• We've made it possible to store large logs in the vault. When we do a snapshot or an archive import or something, we keep a log of warnings and recoverable errors that cropped up while doing so. This is stored as a file attached directly to the snapshot or import object, so it can be arbitrarily large.

  • Added log.sexpr and properties.sexpr files in the explore-mode interface, inside every snapshot or archive import object, which let you access the log and the metadata. These are files you can extract, or you can look at them with the new cat command.

  • Added a cat command in the explore-mode user interface to dump a file to the screen for viewing.

  • Added a client-side cache of snapshots and imports, which significantly speeds up the exploration of backup histories and archive metadata. Optionally, you can make the cache persist between sessions, otherwise it's made afresh for every explore session.

  • As well as the existing ability to fork a tag into two tags that share the same history (applicable both to snapshot tags and archive tags), added the ability to merge two tags into one, melding the two histories into one. This includes some exciting logic to combine those histories for display in explore mode!

  • Added a new sqlite backend, which provides a storage inside a single file, managed by sqlite. I wrote it to make testing easier, but it's a useful storage backend in its own right!

  • Tidied up the Ugarit internals, splitting the core up into a load of separate modules. This makes development easier for me, and means nothing to users.

So what's next? I want to improve the usability of archive mode - right now, it's quite easy to import a bunch of files, but you have to hand-edit a text file to provide metadata beyond what it can automatically extract (currently just basic file information, plus whatever it can extract from ID3 tags and Ogg metadata); and then you can explore the history of the archive (as a series of imports) through the explore interface, or use a command-line tool to search for files, and then extract them or stream them to standard output.

What I want is:

  • A shiny (web-based?) UI for searching the archive, seeing thumbnails of images, and the ability to download files with a single click or to perform bulk editing operations on metadata with ease and panache.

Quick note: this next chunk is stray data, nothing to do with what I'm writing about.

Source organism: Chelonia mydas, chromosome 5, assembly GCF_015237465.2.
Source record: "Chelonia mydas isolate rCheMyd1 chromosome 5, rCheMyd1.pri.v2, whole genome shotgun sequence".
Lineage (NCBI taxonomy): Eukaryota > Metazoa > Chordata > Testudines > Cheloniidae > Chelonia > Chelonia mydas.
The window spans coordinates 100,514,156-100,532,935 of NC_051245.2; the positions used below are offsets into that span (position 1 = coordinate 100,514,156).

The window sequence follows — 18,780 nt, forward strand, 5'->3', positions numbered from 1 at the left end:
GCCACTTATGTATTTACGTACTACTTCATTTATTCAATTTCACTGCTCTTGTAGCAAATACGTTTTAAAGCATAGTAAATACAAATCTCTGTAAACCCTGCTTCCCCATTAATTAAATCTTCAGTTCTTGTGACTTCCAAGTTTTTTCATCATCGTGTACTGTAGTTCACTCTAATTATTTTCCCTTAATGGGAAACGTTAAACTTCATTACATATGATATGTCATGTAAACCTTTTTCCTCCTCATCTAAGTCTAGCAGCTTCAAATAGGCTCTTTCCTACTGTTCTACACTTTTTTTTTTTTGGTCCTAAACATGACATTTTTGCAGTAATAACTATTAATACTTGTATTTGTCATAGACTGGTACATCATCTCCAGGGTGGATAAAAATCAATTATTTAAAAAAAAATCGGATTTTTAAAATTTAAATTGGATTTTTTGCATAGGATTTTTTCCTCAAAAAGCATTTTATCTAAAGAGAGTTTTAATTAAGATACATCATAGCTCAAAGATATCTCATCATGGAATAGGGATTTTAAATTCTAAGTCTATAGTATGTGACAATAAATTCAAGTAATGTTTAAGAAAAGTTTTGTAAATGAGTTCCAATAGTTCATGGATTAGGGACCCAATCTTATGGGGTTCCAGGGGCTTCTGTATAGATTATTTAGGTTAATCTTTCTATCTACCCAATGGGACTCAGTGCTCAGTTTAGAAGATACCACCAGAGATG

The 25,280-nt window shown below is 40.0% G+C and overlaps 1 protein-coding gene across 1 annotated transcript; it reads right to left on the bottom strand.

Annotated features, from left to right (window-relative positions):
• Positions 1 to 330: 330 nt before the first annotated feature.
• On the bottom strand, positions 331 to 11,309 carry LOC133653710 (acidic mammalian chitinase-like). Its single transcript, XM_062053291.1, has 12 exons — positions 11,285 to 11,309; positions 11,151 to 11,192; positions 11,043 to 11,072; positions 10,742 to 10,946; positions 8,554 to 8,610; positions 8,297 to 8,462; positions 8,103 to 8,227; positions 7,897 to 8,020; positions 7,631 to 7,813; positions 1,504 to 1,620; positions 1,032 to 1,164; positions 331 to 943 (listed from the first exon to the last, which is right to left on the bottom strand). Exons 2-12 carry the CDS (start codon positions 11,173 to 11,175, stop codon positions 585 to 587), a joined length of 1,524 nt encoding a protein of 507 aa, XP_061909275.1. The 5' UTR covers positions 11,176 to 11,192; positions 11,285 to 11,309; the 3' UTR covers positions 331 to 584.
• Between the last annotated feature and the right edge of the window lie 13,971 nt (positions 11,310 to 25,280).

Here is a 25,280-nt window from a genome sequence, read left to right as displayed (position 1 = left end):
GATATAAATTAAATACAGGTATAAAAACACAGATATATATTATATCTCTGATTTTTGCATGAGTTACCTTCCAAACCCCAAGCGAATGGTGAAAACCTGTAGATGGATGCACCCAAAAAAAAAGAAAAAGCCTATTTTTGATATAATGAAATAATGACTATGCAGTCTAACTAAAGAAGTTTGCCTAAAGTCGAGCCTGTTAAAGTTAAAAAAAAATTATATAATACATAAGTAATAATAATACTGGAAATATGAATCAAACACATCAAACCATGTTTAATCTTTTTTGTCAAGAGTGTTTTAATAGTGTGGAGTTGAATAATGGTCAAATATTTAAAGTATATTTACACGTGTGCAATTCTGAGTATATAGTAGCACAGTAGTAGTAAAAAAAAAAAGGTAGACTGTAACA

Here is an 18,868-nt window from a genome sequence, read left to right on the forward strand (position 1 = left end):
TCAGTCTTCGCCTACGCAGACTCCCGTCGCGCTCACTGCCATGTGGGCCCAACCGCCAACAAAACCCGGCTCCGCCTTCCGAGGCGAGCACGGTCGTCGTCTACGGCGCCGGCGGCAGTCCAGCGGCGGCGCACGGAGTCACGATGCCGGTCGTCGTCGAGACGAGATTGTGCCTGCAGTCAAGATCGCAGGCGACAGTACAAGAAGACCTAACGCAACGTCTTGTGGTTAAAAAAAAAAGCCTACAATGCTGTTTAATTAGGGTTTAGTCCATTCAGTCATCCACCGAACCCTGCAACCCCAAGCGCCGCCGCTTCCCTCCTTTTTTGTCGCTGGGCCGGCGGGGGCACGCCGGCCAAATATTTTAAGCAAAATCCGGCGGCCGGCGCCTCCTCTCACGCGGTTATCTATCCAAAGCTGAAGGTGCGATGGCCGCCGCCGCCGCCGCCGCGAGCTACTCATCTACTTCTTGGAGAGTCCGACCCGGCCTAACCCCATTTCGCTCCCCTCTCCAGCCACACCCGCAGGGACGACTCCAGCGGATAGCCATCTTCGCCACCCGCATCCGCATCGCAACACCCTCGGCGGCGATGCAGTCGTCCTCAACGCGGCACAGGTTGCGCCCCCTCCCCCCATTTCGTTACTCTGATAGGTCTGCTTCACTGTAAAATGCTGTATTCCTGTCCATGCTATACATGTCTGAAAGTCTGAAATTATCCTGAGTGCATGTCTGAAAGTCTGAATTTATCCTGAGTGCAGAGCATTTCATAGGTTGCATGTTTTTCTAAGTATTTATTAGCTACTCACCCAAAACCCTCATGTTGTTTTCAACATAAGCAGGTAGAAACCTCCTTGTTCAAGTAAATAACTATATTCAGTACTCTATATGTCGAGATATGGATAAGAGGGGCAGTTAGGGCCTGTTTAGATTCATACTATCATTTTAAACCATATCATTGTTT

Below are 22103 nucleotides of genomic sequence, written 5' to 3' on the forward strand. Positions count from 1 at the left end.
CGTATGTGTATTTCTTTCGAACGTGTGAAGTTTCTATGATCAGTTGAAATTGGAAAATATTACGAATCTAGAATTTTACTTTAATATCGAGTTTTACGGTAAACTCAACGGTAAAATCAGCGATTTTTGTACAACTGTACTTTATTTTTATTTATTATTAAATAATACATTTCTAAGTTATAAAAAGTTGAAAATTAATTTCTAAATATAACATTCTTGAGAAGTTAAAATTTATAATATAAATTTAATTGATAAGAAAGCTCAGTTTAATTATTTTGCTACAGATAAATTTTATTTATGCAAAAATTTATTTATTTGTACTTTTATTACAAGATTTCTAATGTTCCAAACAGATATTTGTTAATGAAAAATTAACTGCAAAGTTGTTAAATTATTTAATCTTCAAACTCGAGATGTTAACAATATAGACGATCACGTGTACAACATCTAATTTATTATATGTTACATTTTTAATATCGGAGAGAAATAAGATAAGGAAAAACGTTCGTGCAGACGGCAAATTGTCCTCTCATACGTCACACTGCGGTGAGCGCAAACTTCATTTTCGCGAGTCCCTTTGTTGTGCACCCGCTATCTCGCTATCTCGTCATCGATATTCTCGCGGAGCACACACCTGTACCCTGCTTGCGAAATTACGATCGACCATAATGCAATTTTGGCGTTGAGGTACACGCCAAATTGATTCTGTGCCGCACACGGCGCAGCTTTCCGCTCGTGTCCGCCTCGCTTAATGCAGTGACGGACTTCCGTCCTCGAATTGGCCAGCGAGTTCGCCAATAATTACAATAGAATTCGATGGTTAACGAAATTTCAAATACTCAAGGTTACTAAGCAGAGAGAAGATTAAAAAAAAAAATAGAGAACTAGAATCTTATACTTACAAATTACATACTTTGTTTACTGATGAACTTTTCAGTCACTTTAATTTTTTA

• A music player, that lets me pick music from an archive to queue, or to be given an arbitrary search criteria to find music to random-play, playing direct from the archive.

  • A way to pick photos and assemble them into galleries, which are then publicly visible through a Web interface. Sarah wants to be able to put sequences of photos together, as well as individual photos that don't form parts of sequences, into multiple albums, for her blog publishing stuff (which is often quite image-heavy). The current image publishing framework I threw together for her years ago is a bit limiting now, and quite clunky to use.

  • A mountable filesystem that lets me access archives, either in a generic manner (with auto-generated directories for every property, and every value of that property, containing all files with that value of that property) or with customised directory layouts (such as presenting my music collection as /music/ARTIST/ALBUM/NUMBER:TITLE.EXTENSION, with all the capitalised bits generated from the metadata). I'd like to do this by adding this to the explore mode virtual filesystem, and then having that mountable.

Ugarit performance (by )

Ugarit was once renowned for its poor import performance, and rightly so. However, it's a lot faster these days - not, sadly, due to amazing optimisation work on my part, but because Thomas Hintz made write-u8vector! faster. It's not released yet, but will be in Chicken 4.10.

There's still work to be done, though. In my experiments with archival mode, I imported 9GiB into an archive in:

real    24m14.822s
user    17m51.485s
sys     1m59.920s

Writing an uncompressed tarball of the same 9GiB took:

real    8m49.931s
user    0m1.076s
sys     1m1.315s